Washington Crane operator training, licensing and safety information

Washington Crane operator training

Licensing information

To operate a crane in Washington you need to submit certain documents including a copy of you Nationally Accredited Crane Certification.


If you have not obtained your OSHA Accredited Crane Operator Certificate, click the link now!!!


News Articles

Strike by concrete drivers threatens Seattle construction projects

Moreeee than a quarter of King County’s concrete delivery-truck drivers have gone on strike, and the rest could soon join them — threatening to delay dozens of projects amid the region’s record construction boom.

The work stoppage has halted some concrete deliveries for nearly a week at a time developers are rushing to take advantage of the prime summer construction season. In the core of Seattle alone, there are 74 major construction projects underway now, with others spread out around the region.
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The ready-mix concrete trucks, with their spinning, cylindrical drums, are a staple at construction jobs.
But the 300 Teamsters members who drive the concrete trucks in King County have been working without a contract with five local companies since the beginning of August. Drivers for one of the concrete suppliers, CalPortland, walked off the job this past Friday. After a meeting for union workers Wednesday, Teamsters spokeswoman Jamie Fleming said there is a “pretty high likelihood” that the workers for the other four companies will begin striking soon,barring a sudden turnaround in negotiations.

CalPortland said in a statement on its website that the walkout has already left “dozens of projects in jeopardy,” and caused “untold financial damages.” It said the drivers “simply abandoned” trucks filled with perishable concrete at plants when the walkout began Friday morning, posing the potential to damage the trucks if they weren’t unloaded while the concrete could be moved.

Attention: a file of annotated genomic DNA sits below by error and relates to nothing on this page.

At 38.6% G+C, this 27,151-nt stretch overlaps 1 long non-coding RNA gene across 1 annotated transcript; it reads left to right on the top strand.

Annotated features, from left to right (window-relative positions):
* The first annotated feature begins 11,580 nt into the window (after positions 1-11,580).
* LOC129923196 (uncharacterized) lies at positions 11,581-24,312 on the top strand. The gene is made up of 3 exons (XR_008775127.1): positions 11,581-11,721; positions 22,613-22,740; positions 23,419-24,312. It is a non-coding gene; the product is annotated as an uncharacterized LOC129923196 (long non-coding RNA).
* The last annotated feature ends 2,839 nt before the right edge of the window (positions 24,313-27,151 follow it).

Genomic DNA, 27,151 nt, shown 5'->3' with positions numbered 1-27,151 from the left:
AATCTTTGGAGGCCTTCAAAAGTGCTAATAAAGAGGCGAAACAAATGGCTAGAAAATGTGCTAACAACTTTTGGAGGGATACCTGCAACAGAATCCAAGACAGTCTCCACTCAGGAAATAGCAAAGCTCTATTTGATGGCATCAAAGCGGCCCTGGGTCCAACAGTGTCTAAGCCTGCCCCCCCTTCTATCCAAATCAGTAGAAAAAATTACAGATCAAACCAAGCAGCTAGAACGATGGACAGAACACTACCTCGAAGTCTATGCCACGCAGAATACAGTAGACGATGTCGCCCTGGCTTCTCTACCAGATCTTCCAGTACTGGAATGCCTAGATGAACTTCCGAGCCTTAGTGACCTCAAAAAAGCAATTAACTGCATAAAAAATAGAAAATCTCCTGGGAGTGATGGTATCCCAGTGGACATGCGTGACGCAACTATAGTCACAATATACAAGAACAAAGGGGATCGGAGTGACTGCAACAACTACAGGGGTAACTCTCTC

“Several CalPortland customers sustained damages because of project (concrete) pours that were started and then abandoned, left unfinished, due to this deplorable action,” CalPortland said in another statement, released Wednesday.

It’s unclear which construction projects have been affected. CalPortland didn’t respond to questions, and the union said it isn’t sure. Representatives for several local developers and builder groups either did not know or did not respond to questions.

The CalPortland drivers make up about 28 percent of the union concrete-truck drivers in King County.



Contractors fined $229K for safety violations in Seattle crane accident

Three contractors on a Seattle construction project have been fined a total of $229,200 and were issued safety violations for their roles in a September crane accident that left two workers severely injured, according to The Seattle Times.

Officials from the Washington Department of Labor & Industries (L&I) said the two workers were severely burned after a crane touched an overhead wire. L&I investigators alleged that the companies chose to work under the power lines rather than wait for them to be moved underground.

L&I fined Marpac Construction $133,500 and cited it with six safety violations, while officials fined Spartan Construction $90,000 and issued five safety violations to the company. Shaffer Crane & Equipment was fined $5,700 and issued four violations. Marpac and Spartan have filed appeals to the citations.


Washington roofer cited for repeatedly exposing workers to fall hazards
America 1st Roofing & Builders Inc. was cited for multiple violations after four separate safety inspections found workers exposed to falls of more than 30 feet. The Washington State Department of Labor & Industries cited the Mukilteo, Wash., roofing company for 21 violations that include failing to require fall protection equipment, develop a safety program and have someone trained in first-aid at the worksite. The company has been cited for fall protection violations multiple times in the last three years.


*It is essential that you check with your local government and confirm that the information listed above is still good today. This information should only be used as a tool to help you figure out what type of license you need to operate certain types of equipment.



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